TOPICS: This truck heading only One Direction

IF you’re a parent, there are things you need to  know. 

Like 1D World, the merchandise truck for One Direction that’s in Newcastle right now. Topics inspected the mobile shop yesterday at Broadmeadow McDonald’s, and we were:

● Urged by various kids, and adults, to purchase a life-sized cardboard Harry;

● Informed that we resemble band member Niall;

● Scolded by parents that we shouldn’t take photos of some fans but not others.

It’s an assault on the senses.

To help us get our heads around the phenomenon, Stella Arnold, 9,  recommended downloading the hit One Thing.

‘‘I think they put a lot of effort into it, and it just sounds really good,’’ Stella said, browsing the doll and T-shirt selection.

Her favourite is Niall.

The loyalties of Belmont Public School friends Abby, Jorja, Tahlia and Rhiannan, aged 9-11, were divided between Harry, Louis and Zayn. 

1D World opens for business from 9am today at King Street Macca’s. Those considering taking anyone young or predisposed to screaming, well . . . 

One exchange in the Broadmeadow car park will stay with us.

 Mum, patience eroded: ‘‘Come on, what about the water park?’’

Little girl, pleading: ‘‘But ... Harry.’’

Big hair triggers concert-goer’s memory 

MELISA Goodacre was on the front page of yesterday’s Herald. It came as a surprise.

Mrs Goodacre, from Charlestown, was getting ready for work when her husband Damon called out that a young woman pictured in the front row of Newcastle’s 1990 Earthquake Relief Concert looked strikingly familiar.

It was, on closer inspection, a 17-year-old Melisa with a blonde perm, framed by Jon Stevens’s splayed legs.

‘‘The ’80s hair – we all had hair like that,’’ said Mrs Goodacre, who is 40 and has dark, non-permed hair now.

‘‘It took a lot of hairspray to hold it up.’’

Mrs Goodacre and some friends had queued from 3am for prime spots inside what is now called Hunter Stadium.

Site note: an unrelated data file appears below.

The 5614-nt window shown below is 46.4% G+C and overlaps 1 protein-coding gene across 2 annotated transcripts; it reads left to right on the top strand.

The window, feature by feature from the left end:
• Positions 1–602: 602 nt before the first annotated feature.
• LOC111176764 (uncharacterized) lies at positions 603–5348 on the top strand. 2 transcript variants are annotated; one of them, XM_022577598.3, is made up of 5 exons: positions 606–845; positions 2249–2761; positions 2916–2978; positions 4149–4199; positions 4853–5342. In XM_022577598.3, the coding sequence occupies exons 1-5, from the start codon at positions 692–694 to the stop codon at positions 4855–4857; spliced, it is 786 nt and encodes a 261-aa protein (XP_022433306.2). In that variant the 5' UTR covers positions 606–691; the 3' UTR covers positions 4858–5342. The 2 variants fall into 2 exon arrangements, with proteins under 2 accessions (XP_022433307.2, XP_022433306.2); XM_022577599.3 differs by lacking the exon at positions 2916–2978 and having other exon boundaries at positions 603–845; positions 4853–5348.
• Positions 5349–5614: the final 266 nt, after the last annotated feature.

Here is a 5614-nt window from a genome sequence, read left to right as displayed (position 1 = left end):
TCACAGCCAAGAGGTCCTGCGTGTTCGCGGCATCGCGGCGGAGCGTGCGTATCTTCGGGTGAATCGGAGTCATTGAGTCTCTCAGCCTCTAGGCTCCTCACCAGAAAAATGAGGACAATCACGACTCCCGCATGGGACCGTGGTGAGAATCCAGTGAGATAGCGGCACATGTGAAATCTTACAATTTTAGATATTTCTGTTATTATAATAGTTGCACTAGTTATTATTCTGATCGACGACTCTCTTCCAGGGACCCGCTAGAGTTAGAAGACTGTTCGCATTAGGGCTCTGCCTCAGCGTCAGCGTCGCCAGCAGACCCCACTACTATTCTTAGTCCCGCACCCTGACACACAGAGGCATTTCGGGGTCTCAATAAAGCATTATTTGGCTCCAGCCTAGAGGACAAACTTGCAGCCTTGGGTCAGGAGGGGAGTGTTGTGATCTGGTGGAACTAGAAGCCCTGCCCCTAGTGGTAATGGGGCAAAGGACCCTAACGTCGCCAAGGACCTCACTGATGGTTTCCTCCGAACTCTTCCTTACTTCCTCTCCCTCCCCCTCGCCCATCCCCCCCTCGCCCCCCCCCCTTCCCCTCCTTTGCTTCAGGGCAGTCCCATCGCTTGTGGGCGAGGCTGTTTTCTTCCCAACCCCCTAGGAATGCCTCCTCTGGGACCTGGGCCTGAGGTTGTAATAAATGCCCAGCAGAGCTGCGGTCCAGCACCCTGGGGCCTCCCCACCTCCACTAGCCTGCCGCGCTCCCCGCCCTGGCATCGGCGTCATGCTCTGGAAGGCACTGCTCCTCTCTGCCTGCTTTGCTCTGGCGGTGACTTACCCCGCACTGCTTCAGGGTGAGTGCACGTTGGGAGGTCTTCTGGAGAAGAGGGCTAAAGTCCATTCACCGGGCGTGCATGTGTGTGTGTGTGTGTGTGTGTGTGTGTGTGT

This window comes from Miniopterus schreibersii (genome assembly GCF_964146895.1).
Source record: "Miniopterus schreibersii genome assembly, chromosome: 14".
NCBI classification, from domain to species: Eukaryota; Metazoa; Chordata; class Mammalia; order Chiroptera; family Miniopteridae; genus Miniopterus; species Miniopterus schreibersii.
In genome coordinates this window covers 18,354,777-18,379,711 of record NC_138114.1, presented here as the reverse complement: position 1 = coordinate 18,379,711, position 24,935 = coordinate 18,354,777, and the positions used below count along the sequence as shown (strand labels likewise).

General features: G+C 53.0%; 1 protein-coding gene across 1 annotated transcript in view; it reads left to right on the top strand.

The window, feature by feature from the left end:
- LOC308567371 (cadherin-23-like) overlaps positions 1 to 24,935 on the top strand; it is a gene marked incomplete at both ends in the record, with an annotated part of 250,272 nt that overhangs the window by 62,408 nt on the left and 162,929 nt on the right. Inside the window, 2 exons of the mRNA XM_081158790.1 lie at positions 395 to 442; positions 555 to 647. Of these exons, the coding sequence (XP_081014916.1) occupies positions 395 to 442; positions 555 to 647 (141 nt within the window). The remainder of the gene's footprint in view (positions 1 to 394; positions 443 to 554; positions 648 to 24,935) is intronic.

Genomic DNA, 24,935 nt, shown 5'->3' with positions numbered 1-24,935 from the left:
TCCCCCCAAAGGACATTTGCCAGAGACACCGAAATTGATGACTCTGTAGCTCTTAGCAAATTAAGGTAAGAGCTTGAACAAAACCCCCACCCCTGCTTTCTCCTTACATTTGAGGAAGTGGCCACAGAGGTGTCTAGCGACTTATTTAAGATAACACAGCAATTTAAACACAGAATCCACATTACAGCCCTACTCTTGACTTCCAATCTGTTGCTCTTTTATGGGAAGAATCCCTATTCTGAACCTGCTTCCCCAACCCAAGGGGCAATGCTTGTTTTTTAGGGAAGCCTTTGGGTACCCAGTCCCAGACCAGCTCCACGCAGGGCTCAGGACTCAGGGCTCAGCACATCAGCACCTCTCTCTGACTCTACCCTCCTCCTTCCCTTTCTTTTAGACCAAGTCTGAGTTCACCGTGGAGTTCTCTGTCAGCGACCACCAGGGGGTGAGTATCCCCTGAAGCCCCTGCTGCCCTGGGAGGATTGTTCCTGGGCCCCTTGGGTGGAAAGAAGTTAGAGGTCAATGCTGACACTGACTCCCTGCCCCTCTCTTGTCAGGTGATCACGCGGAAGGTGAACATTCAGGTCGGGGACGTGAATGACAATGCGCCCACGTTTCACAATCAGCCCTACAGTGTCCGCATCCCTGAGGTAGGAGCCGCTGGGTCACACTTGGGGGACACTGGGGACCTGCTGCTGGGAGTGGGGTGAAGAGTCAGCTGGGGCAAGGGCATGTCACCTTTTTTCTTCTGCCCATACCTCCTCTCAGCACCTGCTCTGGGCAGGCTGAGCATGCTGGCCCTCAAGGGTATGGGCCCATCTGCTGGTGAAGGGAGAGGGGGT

‘‘When the gates opened they let us run onto the field,’’ she said.

‘‘It was very hot at the front.’’

Mr Goodacre, who was also in the crowd that day, remembers people being flung high into the summer air on picnic blankets, and elaborate human pyramids. Concert security is a bit different now.

While Mrs Goodacre’s crew was most excited about seeing Stevens, Midnight Oil gave one of the stand-out performances.

Peter Garrett came out in a pair of orange overalls and, years before the first F3 Derby, let off an orange flare.

A diver’s dilemma of peers

 READER Donna Norris has a take on the urban legend that once you climbed the top tower at Lambton Pool the lifeguards made you jump.

‘‘I never heard about the lifeguards at Lambton story,’’ Donna said. 

‘‘I used to jump from the third tower, and the kids who walked down copped it off the kids trying to come up.’’

Verily Vatican

Peter Stroud-Watts, meanwhile, has a question.

‘‘We have names for residents and citizens from other countries, eg Australians, Americans, Germans, Russians etc,’’ Peter said.

‘‘What are the residents of the Papal State in Rome referred to as?’’

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